One of my convictions is:
- The total cost of healthcare is proportional to the amount of technology available at the primary point of care.
A corollary is:
- The closer a task is to the patient the more efficient care will be.
Until recently healthcare stood out as an outlier from other industries in that technological advances have not resulted in increased productivity with decreasing costs. There are a myriad of reasons for this and one big reason is most high end medical technology is found in the most specialized and expensive venues; imaging centers, surgery suites, intensive cares, procedure rooms and sub specialist offices.
This is totally reasonable as over the last 20 years the reimbursement models (especially in the US) were heavily weighted in favor of high-cost procedures. The return on technology investment in a surgical suite dwarfed that of any investment in a physician’s office. Subspecialty and hospital based services are relatively large revenue sources. Comparatively speaking almost no investment was made in the humble exam rooms where the overwhelming majority of care is being delivered.
This is beginning to change. Newer value-based reimbursement models are now turning the revenue stream on it’s head. In a shared savings, value-based reimbursement model the extremely expensive surgical suite and subspecialty care become cost centers rather than revenue sources. The most profitable interventions migrate from the surgery suite and special procedure’s labs outwards to the clinic and even to the patient’s home. The hospital becomes a “point of failure.”
Unfortunately we’re not ready for this. Very few, if any, of our training programs are embracing heavy point-of-care technology investments at the periphery of healthcare system. Physicians in training are not being shown how to exploit the thousands of very low cost yet high-tech devices to augment patient interactions. The main reason is most primary care programs in Academic Medical Centers do not have the funds needed to purchase hand-held devices and apps to give to their residents-in-training and medical students. That needs to change if we’re going to be able to finally join other industries in leveraging technology to lower the cost of care for our patients. To this end we’ve created a fund to invest capital in technology as close to the primary point of care as possible.
Family Medicine Technology Fund
We have created a special technology fund to give Family Medicine Resident physicians at Truman Medical Center’ Department of Community and Family Medicine the resources necessary to practice medicine in the 21st Century.
- A significant portion of this fund underwrites the cost of providing state-of-the art computers for each
of the 14 first year residents and subsidizes the cost of upgrading 2nd and 3rd year resident’s devices.
- Each year we see advanced portable diagnostic devices hitting the market that enable primary care physicians to make more accurate diagnoses immediately in the exam room while engaging their patients. These tools, like Cellscope’s Oto, a smart phone physicians use to capture pictures or movies of a patient’s ears to share immediately with the patient are going to be a fundamental part of the primary care physician’s toolkit.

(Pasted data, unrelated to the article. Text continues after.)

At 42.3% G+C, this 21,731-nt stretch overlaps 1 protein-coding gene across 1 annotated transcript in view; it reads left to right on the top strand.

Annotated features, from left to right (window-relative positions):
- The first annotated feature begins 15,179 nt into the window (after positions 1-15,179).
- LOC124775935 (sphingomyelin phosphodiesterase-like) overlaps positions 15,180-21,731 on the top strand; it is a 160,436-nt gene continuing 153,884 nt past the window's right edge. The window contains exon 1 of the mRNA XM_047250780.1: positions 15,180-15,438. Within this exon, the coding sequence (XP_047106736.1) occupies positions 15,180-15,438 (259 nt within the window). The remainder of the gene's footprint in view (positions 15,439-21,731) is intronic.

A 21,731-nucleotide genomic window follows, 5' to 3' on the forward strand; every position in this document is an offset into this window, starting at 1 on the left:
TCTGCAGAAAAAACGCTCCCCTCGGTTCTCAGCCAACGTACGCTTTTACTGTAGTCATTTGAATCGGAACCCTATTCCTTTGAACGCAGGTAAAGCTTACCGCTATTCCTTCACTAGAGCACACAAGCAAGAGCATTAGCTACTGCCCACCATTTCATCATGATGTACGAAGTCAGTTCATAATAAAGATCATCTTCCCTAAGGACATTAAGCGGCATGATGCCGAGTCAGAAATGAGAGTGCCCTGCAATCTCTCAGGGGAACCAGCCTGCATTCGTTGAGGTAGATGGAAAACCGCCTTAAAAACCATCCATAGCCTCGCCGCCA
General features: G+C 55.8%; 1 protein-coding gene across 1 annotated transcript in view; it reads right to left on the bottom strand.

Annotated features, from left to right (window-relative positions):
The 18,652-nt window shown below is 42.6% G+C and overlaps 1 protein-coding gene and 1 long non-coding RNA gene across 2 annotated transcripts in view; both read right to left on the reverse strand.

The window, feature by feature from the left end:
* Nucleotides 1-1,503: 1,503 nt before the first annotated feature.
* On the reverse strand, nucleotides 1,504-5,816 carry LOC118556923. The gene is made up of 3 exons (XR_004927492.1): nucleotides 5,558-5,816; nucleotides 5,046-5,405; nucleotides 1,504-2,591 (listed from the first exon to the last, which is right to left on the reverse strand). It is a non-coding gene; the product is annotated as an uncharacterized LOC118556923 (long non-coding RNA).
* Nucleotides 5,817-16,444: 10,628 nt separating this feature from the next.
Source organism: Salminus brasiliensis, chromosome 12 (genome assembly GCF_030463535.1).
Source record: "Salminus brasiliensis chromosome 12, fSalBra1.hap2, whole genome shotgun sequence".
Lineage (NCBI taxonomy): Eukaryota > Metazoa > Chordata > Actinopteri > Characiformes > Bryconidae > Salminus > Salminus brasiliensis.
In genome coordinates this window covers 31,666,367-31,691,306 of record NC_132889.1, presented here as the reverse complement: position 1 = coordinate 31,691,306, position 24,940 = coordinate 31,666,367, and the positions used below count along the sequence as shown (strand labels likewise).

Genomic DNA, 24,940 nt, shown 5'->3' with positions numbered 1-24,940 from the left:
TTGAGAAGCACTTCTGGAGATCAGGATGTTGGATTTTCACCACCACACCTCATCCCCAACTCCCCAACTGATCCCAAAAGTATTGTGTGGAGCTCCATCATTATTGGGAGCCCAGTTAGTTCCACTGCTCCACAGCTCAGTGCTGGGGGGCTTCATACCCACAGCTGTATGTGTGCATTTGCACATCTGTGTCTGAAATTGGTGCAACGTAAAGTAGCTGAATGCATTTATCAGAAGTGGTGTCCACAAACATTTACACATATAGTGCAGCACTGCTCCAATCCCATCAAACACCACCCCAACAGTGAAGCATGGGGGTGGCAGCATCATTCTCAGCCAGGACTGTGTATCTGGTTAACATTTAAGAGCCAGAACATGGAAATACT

Other similar products include the MobiUS SP1 hand-held ultrasound units from companies like Mobisante, smart phone driven Mobile ECG devices from AliveCor
and even more robust solutions like Triomi’s 12-lead EKG device that is being developed by a new startup company here in Kansas City as part of the Sprint Accelerator’s program.
Other diagnostic programs such as MIR’s Minispir Spirometer are capable of very quickly producing sophisticated flow-volume studies previously only available in specialist’s departments.
These new instruments put into the hands of primary care physicians tools that speed up and lower the cost of obtaining diagnoses thereby enhancing the value of primary care medicine.
Unfortunately they are not cost-free and often beyond the budget of our training program and certainly for our individual residents. A major portion of this technology fund is used to purchase these for our resident physicans to learn to use while they are in our program and better prepared as they begin their careers.
- This fund has also been used to provide extra large screens for residents to use as second screens for their laptops or stationary workstations. Expanding the screen real estate helps resident physicians in their day-to-day activities and learning by reducing the time needed to display the right information at the right time.
Special Fund Raising Event
Every year I have a tradition of either running my age in miles or, as I’ve gotten much older, switched to walking and playing my age in holes of golf. This year I’ll be turning 65 so on June 18 or 19 (dependent on weather) I’ll be walking 65 holes of golf. This year’s goal is $200 per hole or $13,000. Stay tuned to my Facebook and Twitter feeds to follow me. Once again Dr. Paul Terranova will be caddying for me. Please help me reach our goal by going on line and making your donation to the Family Medicine Technology fund.
How to Make A Contribution
- Point your browser to Truman Medical Center’s Charitable Foundation donation page https://foundation.trumed.org/donate,
- Select the amount of your donation
- Make sure to select the Family Medicine Technology Fund
- Complete the process conveniently and securely